Each generation has contextualized the sexuality of the founders differently but ultimately came to value them as role models for their masculinity and sexuality. The desire to laud the founders has resulted in faulty histories more useful in nation building than innate historical worth. Foster writes that our quest for virile and faultless founders reveals the importance of sexuality and gender in our national narratives and identities. Why, for example, Foster asks, has the marriage of John and Abigail Adams been idealized and covered in a “romantic gauze” (90) given John Adams’ prioritizing of politics and his career goals over his family? The couple’s long-term separations suggest their marriage was not the consistently romantic union it is characterized as today. The way we dismiss, embrace, and analyze information about each man suggests how caught up we are in the mythmaking of the founders—always finding ways of celebrating them to stand as a contrast to present day sexual and moral dilemmas, such as the 1872 Beecher-Tilton affair or the 1998 Clinton-Lewinsky scandal. Even the capitalization of “Founding Fathers” suggests our deification of their historical contributions and personal lives, and our difficulty in treating the founders as actual men. “[A]nd so we rewrite and respin and remember them in various ways to present them in a positive light,” Foster concludes (168).
Foster’s book would have benefited from further in-depth analysis of the gendered constructs existing in the historical refashioning of the founders’ past. Expanding his discussion of the changing ideals of masculinity and male bodies would have added a fuller picture of the motives of writers, particularly during the re-imaginings of the 1950s and twenty-first century, though Foster briefly details these issues with Gouverneur Morris and George Washington. Alexander Hamilton’s physicality and recent makeover is especially ripe for this line of inquiry. Some attention to the gender and sexual privileging of the founders is also necessary. Certainly the founders’ masculinity has been heralded, but what were the gendered implications of this in the writing of history? The discovery and celebration of the founders as ribald and virile depend upon an acceptance of patriarchal sexual ethics, and analysis of this would flesh out the interrelationship between writing, historical memory, and gender systems over time. Time and again, the adjustment in turning a founder’s previously unacknowledged sexual vice into a virtue was the reinterpretation of a woman’s sexual and moral nature. Thus, Maria Reynolds became a conniving lower-class woman who duped Alexander Hamilton; Martha Jefferson a frigid woman who withheld love from Thomas; and several French women lustful partners willing to forgo morality for a momentary sexual tryst. Studying the gender and sexual biases of authors would more fully reveal the way myths of the founders were created and how biases influence our history-making and nation-building.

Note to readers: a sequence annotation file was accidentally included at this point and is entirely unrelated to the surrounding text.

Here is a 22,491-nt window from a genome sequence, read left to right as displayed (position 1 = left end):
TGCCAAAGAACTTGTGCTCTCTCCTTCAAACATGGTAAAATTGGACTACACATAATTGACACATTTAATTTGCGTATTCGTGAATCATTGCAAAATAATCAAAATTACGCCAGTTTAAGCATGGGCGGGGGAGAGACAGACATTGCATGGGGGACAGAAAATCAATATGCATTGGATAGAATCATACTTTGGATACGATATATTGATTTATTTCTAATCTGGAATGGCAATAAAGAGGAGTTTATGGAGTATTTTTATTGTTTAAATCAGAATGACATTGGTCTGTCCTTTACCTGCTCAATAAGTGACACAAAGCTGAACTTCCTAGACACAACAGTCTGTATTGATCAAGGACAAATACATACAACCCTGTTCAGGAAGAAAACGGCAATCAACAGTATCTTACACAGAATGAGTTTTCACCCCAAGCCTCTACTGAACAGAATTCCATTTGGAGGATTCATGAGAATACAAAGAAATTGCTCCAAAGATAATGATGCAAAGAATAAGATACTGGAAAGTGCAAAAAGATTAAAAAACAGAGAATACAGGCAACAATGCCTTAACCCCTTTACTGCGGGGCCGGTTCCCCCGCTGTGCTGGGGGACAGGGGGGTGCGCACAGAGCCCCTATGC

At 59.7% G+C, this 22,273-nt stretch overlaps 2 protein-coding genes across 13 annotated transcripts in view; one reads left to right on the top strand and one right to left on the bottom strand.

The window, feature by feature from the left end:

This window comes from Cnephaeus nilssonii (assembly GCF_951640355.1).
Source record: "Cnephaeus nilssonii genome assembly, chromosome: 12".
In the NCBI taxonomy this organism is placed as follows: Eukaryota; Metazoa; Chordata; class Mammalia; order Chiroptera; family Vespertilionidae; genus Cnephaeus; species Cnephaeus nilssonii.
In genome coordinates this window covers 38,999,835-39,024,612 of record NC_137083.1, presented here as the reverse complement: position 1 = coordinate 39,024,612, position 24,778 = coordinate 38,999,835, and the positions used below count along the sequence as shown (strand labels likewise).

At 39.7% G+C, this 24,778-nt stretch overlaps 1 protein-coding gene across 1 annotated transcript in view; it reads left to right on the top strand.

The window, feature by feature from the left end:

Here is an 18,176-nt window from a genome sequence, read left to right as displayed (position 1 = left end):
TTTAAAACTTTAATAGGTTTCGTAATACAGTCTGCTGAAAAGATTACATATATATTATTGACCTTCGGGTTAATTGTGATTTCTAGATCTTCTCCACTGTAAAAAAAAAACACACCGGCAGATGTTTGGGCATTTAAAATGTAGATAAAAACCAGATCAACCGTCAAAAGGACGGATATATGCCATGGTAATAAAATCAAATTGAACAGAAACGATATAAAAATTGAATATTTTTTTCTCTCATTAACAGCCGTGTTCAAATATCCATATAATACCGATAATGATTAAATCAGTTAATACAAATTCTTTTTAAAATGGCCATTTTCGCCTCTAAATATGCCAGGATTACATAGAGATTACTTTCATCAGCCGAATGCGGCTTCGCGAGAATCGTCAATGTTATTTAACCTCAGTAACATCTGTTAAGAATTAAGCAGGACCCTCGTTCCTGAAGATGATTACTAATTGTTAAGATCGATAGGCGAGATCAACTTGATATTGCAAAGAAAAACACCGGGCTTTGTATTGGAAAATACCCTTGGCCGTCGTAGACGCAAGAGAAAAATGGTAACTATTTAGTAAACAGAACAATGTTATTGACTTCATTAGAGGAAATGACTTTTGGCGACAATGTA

Foster’s narrative is a thoughtful one that subtly challenges readers and historians to consider their motives in reading and writing history. Readers walk away with an understanding of how contemporary trends influence historical output and perceptions of the founders outside of academia. However, Foster’s real contribution here is his evidence of the ways manliness and sexuality influence our understanding of the founders and the subtle ways that sexuality influences our mythmaking. Reading Foster’s narrative, one concludes that the discipline of history provides a starting point for understanding the human experience, and self-consciously works toward creating histories true to the past while also relevant to our current moment. In this way, we will continue to build a truer past—full of vice and virtue.
This article originally appeared in issue 15.1 (Fall, 2014).
Kelly A. Ryan is an associate professor of history at Indiana University Southeast. She is the author of Regulating Passion: Sexuality and Patriarchal Rule in Massachusetts, 1700-1830 (2014), and is currently working on a project examining the implications of violence in the early national Northeast.